Many in the cryptocurrency world will remember the dramatic story as it unfolded in 2018, when Synth, the enigmatic figurehead of the Skycoin Project, claimed that he and his wife had been forcibly restrained, and even beaten, in his home by disgruntled contractors who had been caught falsifying invoices. This same team extracted 18.88 Bitcoin from the Skycoin leader along with thousands of Skycoin under threat of violence. The contractors began dumping their stolen coins onto the market, adversely affecting Skycoin’s price at the time.
As news about this alleged home invasion began to circulate, many in the crypto community were skeptical that any of the described events actually took place. Many mistook the episode for an exit scam or a smokescreen for internal theft of coins, or some other nefarious conspiracy. This may be where most people lost track of the story, and of Skycoin.
The perpetrators of the crime were each sent to prison to serve sentences from several months to over a year, depending on the role they played in the attack. They were convicted of “illegal detention”, for holding Synth and his wife hostage while they compelled them to surrender cryptocurrency, but in spite of the conviction, Skycoin’s funds were not ever recovered. The perpetrators emerged from their prison sentences facing a civil lawsuit in an effort from Synth to recover Skycoin’s stolen funds.
This most recent case was technically an appeal, brought by the four criminal defendants who had been ordered to return the stolen money in the original proceedings which resulted in their prison sentences. A second lawsuit was launched to recover the funds, and was appealed by the defendants to the First Intermediate People’s Court on the tenuous assertion that digital currency cannot be considered property in China and therefore cannot be returned to an “owner”.
Now, nearly two years later, the saga has come to its conclusion in a court ruling at the Shanghai First Intermediate People’s Court, where Skycoin’s founder, Synth, emerged victorious.
At the centre of the lawsuit was the thieves’ dubious assertion that Chinese law that did not recognize Bitcoin (or other digital currency) as property, and therefore not subject to the rights of fiat currency, or any other tangible form of value. They argued, therefore, that they should not be compelled to return the stolen Skycoin or Bitcoin because those could not be legally considered ‘property’.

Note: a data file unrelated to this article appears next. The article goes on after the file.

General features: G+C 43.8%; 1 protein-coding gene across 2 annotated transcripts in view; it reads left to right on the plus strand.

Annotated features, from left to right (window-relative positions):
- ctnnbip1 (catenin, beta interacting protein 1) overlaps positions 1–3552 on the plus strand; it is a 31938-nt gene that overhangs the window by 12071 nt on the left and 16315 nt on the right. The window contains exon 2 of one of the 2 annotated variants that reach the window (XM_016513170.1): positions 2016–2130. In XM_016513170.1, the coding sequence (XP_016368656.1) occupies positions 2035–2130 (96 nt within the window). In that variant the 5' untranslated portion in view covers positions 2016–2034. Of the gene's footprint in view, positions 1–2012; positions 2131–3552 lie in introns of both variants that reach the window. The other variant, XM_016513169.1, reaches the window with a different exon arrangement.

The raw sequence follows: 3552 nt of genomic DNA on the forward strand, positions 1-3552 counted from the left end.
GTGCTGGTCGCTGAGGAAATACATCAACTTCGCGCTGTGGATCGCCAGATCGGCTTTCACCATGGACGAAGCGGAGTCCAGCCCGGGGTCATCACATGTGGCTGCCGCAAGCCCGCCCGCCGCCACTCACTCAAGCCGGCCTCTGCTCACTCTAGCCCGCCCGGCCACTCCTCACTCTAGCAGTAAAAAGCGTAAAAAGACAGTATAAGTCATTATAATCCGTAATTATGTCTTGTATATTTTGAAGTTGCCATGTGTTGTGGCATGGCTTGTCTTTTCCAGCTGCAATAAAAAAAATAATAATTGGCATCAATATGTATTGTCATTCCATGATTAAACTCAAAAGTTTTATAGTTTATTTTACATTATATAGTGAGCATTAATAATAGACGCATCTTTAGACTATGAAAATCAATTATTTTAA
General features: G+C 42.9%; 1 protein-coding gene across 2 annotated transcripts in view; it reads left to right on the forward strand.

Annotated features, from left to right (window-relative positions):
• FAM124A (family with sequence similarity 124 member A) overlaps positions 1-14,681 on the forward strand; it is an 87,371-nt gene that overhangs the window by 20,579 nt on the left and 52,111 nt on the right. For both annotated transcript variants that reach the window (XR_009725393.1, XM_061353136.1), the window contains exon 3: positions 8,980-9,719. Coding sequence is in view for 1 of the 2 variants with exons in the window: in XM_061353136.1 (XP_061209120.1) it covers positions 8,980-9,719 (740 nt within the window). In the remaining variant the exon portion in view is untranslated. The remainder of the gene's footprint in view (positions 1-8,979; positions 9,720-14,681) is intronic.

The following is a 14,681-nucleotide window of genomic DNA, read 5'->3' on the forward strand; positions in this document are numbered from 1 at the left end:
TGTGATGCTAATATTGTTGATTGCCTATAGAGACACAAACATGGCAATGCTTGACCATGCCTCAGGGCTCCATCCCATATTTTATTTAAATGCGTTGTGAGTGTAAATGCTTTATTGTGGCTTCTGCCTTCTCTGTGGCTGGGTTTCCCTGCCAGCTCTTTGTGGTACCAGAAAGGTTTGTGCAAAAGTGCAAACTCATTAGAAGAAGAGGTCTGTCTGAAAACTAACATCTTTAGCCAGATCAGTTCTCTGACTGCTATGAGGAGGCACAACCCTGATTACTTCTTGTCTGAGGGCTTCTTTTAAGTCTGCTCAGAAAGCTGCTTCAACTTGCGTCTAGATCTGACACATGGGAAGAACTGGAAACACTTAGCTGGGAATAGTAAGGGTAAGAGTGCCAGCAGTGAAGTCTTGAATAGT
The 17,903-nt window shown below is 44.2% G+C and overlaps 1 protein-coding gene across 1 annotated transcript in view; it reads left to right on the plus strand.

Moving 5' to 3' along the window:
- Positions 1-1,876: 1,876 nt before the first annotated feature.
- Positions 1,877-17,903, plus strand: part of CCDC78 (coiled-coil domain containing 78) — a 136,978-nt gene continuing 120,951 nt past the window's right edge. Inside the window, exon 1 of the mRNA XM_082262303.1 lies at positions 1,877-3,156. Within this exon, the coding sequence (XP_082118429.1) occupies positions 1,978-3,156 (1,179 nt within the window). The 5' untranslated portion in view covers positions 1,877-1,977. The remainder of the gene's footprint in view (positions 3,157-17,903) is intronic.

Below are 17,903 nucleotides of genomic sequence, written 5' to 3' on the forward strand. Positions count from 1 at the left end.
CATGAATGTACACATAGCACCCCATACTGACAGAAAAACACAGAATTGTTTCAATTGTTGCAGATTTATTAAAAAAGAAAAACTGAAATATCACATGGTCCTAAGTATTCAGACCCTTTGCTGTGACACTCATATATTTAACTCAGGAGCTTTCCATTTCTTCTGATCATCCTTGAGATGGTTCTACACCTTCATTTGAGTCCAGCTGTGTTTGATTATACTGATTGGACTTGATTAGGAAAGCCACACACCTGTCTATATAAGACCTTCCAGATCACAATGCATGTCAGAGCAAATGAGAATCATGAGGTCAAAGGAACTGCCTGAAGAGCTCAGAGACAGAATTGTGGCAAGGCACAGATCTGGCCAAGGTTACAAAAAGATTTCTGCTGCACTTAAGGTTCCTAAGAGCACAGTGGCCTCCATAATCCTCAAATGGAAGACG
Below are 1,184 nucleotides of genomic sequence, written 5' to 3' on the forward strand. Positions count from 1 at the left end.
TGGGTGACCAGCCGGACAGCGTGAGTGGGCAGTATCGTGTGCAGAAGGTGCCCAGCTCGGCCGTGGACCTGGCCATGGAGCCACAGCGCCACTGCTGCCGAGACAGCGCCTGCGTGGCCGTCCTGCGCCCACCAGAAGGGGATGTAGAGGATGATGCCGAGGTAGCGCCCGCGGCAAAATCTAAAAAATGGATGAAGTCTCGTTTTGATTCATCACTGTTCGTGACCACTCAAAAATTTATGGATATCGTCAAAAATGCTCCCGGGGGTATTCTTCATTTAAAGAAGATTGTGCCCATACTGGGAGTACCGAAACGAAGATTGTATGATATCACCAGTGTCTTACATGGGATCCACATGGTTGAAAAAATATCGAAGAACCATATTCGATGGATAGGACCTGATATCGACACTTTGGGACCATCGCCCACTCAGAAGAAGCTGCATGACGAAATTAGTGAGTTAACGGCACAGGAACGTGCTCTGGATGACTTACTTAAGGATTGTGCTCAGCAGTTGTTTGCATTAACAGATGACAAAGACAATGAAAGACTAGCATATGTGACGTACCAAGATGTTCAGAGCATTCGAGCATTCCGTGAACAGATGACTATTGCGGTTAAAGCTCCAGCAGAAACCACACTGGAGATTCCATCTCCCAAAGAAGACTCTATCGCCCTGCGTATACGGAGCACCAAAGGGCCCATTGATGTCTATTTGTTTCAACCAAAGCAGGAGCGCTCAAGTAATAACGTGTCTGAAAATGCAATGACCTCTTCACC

Needless to say, this argument was soundly refuted in court, with the judge ruling that digital currency like Skycoin or Bitcoin, despite being virtual property, nevertheless possess the characteristics of ‘property’ as legally understood, including value, scarcity, and fungibility.
In fact, the court’s ruling is a landmark judgment for cryptocurrency holders across China, whose investments are now subject to the same legal protection as any other form of property.
In a gesture of good faith, Synth waived his rights to the stolen Skycoin so the thieves now must return only the 18.88 Bitcoin they forcibly stole in the summer of 2018.
Skycoin, meanwhile has made tremendous progress in the years since the theft, which did not affect development in any way. In addition to an affordable and secure hardware cryptocurrency wallet released six months ago, April 2020 saw the long-awaited release of the Mainnet for Skywire, the private and encrypted network that can be deployed anywhere to form secure mesh networks that obviate the need for Internet Service Providers.
Further details on the case can be found on Baidu (Chinese language link), Shine, Bitcoin.com and CoinTelegraph. (Note that both stories use pseudonyms for the key players, including the pseudonym “Pete” when referring to Synth.)
Learn about the many projects under active development by Skycoin at Skycoin.com